when to see your child’s doctor

If you think your child has ODD, these symptoms may indicate you need to see the doctor:

  • defiant behavior that makes daily life impossible for your family
  • behavior that disrupts school or extracurricular activities
  • frequently blaming discipline issues on others
  • inability to enforce behavior expectations without temper tantrums or meltdowns

The recent Diagnostic and Statistical Manual of Mental Disorders (DSM-5) recognizes ODD. Health care providers can use the criteria in the DSM-5 to determine if a child has ODD.

These criteria include:

  • a pattern of angry or irritable moods
  • argumentative or defiant behavior
  • vindictiveness or spiteful reactions

These behaviors must last at least 6 months. They must also involve at least one individual who is not a sibling. Doctors will consider a child’s age, the intensity of symptoms, and how frequently they occur when making a diagnosis.

A child’s pediatrician may prefer to refer your child to a child psychiatrist or mental health expert who can diagnose ODD and develop a proper treatment plan.

how to find help for your child

If you think your child has ODD, these resources can help:

  • Your child’s pediatrician. They can refer you to a child psychiatrist or other mental health expert.
  • The American Psychological Association’s Psychologist Locator. This tool can search by state, even zip code, to find a provider near you.
  • Your local hospital. Patient advocacy or outreach offices frequently help connect individuals with organizations or doctors who can help them with a new diagnosis.
  • Your child’s school. The counseling office can also connect you with local services to help diagnose or treat your child.

Early treatment for ODD is imperative. Children who go untreated may develop worse symptoms and future behavior problems, including a conduct disorder.

These behavioral disturbances can and will eventually interfere with many aspects of your child’s life, from finishing high school to holding a job.

treatment options for ODD

Treatments for ODD in children include:

  • Cognitive-behavioral therapy (CBT). This type of therapy teaches children to better solve problems, communicate, and control impulses or emotions.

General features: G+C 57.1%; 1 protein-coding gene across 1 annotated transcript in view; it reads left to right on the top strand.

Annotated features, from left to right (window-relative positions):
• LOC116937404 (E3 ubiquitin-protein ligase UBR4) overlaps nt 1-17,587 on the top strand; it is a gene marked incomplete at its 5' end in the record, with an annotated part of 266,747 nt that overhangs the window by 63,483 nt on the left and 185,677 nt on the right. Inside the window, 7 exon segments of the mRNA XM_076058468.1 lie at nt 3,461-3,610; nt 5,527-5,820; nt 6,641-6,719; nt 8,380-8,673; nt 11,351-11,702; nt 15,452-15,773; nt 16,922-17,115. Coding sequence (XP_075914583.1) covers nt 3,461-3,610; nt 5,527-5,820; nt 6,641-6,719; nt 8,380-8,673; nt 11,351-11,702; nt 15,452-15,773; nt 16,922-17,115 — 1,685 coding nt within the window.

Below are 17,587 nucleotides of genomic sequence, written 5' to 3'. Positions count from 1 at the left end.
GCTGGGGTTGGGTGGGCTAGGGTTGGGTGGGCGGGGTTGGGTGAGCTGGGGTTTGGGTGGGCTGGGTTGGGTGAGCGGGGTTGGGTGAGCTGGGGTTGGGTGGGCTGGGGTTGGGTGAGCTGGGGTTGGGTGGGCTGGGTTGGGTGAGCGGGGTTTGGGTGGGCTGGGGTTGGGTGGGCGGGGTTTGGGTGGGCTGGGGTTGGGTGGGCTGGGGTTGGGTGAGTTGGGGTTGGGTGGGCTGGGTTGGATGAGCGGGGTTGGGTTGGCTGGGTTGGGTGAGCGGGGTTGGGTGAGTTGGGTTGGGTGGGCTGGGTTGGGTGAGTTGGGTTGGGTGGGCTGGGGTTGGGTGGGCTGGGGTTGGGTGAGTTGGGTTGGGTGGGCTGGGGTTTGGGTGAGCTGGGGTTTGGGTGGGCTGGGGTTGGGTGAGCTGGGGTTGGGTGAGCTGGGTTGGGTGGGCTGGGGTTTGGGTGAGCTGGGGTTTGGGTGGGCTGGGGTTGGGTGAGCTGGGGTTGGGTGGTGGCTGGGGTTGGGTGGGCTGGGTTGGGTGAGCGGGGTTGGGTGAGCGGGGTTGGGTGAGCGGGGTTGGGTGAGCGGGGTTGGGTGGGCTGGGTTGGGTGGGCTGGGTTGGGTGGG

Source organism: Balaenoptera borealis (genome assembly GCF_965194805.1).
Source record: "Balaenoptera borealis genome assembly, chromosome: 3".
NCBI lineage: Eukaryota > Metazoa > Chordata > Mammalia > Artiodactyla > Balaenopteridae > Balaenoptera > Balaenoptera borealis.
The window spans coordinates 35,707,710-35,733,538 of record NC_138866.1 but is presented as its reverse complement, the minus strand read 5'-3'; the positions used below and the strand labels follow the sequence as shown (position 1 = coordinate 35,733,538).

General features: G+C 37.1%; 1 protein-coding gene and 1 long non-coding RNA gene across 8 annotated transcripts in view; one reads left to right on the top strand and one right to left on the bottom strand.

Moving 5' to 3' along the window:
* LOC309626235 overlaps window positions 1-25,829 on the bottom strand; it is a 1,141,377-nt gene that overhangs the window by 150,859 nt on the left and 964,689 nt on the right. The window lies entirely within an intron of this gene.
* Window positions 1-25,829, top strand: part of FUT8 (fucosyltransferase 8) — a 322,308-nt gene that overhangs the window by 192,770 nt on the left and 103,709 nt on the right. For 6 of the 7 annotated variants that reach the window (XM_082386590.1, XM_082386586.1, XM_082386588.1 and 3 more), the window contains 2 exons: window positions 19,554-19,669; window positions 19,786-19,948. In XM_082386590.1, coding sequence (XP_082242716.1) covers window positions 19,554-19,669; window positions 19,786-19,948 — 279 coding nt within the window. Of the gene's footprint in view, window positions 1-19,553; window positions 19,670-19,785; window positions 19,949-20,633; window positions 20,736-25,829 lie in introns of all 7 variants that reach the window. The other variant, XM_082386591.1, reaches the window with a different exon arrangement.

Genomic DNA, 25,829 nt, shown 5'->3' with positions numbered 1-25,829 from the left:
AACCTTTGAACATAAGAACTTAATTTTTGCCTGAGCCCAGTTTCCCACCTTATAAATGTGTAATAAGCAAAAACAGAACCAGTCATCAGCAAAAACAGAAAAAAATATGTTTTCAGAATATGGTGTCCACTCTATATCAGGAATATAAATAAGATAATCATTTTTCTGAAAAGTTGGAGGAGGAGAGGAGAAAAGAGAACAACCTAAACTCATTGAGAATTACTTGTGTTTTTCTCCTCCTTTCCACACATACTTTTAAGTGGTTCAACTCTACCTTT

• Family therapy. This strategy provides families, siblings and parents included, a chance to work on their communication skills and interactions together.
  • Peer group therapy. This type of therapy helps children learn social skills with people of their own age.
  • Parent-child interaction therapy. This approach helps parents and the child with ODD repair their bond and relationship and work to strengthen it through open and improved communication.
  • Medicine. Prescription medicine is rarely used for ODD alone. However, drugs may be used to treat a co-occurring disorder, such as ADHD or anxiety disorder.

Treatment, however, is not a one-size-fits-all prescription. Most treatment for ODD is centered around therapy. You and your child may have to try several types of therapy until you all find the one that works best.

Some children with ODD will eventually outgrow the disorder. Symptoms may disappear as they age.

However, as much as 30 percent of children with ODD eventually develop a conduct disorder. About 10 percent of children with ODD may eventually develop a personality disorder, like antisocial personality disorder.

That’s why it’s important you seek help early if you believe your child is showing signs of ODD. Early treatment can go a long way to preventing severe symptoms or long-lasting effects.

In teen years, ODD can lead to problems with authority, frequent relationship conflicts, and difficulty forgiving people. What’s more, teens and with ODD have an increased risk for depression and substance abuse.

Oppositional defiant disorder is a behavior disorder most commonly diagnosed in children and teens. In children, symptoms of ODD can include hostility toward peers, argumentative or confrontational behaviors toward adults, and frequent emotional outbursts or temper tantrums.

If left untreated, ODD can become worse. Severe symptoms may interfere with your child’s ability to participate in school or extracurricular activities. In their teen years, it can lead to a conduct disorder and antisocial behavior.

That’s why early treatment is so important. Therapy can help your child learn to respond better to their emotions and better shape their communications with you, their teachers, their siblings, and other authority figures.